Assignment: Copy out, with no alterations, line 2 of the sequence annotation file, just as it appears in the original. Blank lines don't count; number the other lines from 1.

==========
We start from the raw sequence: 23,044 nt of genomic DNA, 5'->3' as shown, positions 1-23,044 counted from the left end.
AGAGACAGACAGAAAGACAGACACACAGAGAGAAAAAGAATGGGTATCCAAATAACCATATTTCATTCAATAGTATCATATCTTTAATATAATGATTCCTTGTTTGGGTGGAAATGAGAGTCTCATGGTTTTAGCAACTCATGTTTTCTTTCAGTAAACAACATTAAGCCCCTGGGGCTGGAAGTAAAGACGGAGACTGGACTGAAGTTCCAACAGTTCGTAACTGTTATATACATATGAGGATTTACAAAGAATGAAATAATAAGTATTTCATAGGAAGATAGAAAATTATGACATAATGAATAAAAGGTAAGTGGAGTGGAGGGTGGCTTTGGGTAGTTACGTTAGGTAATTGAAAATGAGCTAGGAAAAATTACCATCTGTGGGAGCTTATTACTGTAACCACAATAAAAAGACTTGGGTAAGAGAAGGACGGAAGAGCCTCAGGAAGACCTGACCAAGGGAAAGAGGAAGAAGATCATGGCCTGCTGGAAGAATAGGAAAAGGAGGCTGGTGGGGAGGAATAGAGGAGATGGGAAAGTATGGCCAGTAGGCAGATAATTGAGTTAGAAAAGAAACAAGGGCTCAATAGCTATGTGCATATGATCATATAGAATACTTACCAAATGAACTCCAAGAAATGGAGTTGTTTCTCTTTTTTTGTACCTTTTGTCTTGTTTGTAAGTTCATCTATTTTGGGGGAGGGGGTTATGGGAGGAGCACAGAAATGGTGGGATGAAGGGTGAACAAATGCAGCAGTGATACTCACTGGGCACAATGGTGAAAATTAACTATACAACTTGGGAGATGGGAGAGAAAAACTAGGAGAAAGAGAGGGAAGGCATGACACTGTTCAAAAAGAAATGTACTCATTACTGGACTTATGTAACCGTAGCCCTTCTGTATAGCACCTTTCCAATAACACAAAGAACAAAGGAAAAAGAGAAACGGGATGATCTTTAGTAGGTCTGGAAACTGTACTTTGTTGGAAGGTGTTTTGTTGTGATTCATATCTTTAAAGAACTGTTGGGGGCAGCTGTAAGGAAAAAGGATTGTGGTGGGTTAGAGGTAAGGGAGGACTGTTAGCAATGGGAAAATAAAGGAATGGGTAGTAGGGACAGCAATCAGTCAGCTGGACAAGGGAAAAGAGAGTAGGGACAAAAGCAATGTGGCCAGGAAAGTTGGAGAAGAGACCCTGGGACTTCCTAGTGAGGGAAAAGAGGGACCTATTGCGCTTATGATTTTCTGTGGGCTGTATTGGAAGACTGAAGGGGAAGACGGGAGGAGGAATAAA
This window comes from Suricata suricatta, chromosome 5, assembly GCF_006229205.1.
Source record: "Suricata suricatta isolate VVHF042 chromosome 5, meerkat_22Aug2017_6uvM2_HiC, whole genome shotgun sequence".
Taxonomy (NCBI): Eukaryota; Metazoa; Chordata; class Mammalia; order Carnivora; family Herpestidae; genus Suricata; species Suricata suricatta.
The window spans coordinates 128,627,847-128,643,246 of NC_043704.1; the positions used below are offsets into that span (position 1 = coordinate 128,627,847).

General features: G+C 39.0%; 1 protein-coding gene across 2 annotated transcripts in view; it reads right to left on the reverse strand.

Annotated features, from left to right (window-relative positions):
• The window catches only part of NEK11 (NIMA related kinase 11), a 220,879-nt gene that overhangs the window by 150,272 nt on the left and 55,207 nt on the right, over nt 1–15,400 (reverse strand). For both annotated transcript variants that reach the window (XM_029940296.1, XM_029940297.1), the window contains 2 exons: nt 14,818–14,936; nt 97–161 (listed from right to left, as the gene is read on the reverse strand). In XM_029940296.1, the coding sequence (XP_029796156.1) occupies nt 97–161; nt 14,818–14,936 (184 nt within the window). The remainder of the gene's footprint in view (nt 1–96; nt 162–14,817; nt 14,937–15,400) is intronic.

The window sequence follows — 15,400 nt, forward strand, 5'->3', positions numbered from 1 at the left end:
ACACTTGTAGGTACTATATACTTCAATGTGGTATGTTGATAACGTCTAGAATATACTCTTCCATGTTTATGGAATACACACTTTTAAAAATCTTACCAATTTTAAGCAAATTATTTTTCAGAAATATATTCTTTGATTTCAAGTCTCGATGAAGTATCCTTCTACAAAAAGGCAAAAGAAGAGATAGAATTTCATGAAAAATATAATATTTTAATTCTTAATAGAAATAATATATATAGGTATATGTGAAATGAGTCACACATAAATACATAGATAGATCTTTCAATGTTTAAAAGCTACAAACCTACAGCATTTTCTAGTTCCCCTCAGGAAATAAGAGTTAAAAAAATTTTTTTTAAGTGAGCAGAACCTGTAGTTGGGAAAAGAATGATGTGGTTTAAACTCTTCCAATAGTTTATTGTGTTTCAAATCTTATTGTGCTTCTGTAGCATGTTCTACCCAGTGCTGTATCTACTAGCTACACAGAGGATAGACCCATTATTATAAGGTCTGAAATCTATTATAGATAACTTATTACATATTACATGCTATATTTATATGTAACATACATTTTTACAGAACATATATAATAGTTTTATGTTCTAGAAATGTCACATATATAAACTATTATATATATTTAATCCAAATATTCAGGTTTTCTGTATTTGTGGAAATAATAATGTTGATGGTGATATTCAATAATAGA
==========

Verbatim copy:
AGAGACAGACAGAAAGACAGACACACAGAGAGAAAAAGAATGGGTATCCAAATAACCATATTTCATTCAATAGTATCATATCTTTAATATAATGATTCCTTGTTTGGGTGGAAATGAGAGTCTCATGGTTTTAGCAACTCATGTTTTCTTTCAGTAAACAACATTAAGCCCCTGGGGCTGGAAGTAAAGACGGAGACTGGACTGAAGTTCCAACAGTTCGTAACTGTTATATACATATGAGGATTTACAAAGAATGAAATAATAAGTATTTCATAGGAAGATAGAAAATTATGACATAATGAATAAAAGGTAAGTGGAGTGGAGGGTGGCTTTGGGTAGTTACGTTAGGTAATTGAAAATGAGCTAGGAAAAATTACCATCTGTGGGAGCTTATTACTGTAACCACAATAAAAAGACTTGGGTAAGAGAAGGACGGAAGAGCCTCAGGAAGACCTGACCAAGGGAAAGAGGAAGAAGATCATGGCCTGCTGGAAGAATAGGAAAAGGAGGCTGGTGGGGAGGAATAGAGGAGATGGGAAAGTATGGCCAGTAGGCAGATAATTGAGTTAGAAAAGAAACAAGGGCTCAATAGCTATGTGCATATGATCATATAGAATACTTACCAAATGAACTCCAAGAAATGGAGTTGTTTCTCTTTTTTTGTACCTTTTGTCTTGTTTGTAAGTTCATCTATTTTGGGGGAGGGGGTTATGGGAGGAGCACAGAAATGGTGGGATGAAGGGTGAACAAATGCAGCAGTGATACTCACTGGGCACAATGGTGAAAATTAACTATACAACTTGGGAGATGGGAGAGAAAAACTAGGAGAAAGAGAGGGAAGGCATGACACTGTTCAAAAAGAAATGTACTCATTACTGGACTTATGTAACCGTAGCCCTTCTGTATAGCACCTTTCCAATAACACAAAGAACAAAGGAAAAAGAGAAACGGGATGATCTTTAGTAGGTCTGGAAACTGTACTTTGTTGGAAGGTGTTTTGTTGTGATTCATATCTTTAAAGAACTGTTGGGGGCAGCTGTAAGGAAAAAGGATTGTGGTGGGTTAGAGGTAAGGGAGGACTGTTAGCAATGGGAAAATAAAGGAATGGGTAGTAGGGACAGCAATCAGTCAGCTGGACAAGGGAAAAGAGAGTAGGGACAAAAGCAATGTGGCCAGGAAAGTTGGAGAAGAGACCCTGGGACTTCCTAGTGAGGGAAAAGAGGGACCTATTGCGCTTATGATTTTCTGTGGGCTGTATTGGAAGACTGAAGGGGAAGACGGGAGGAGGAATAAA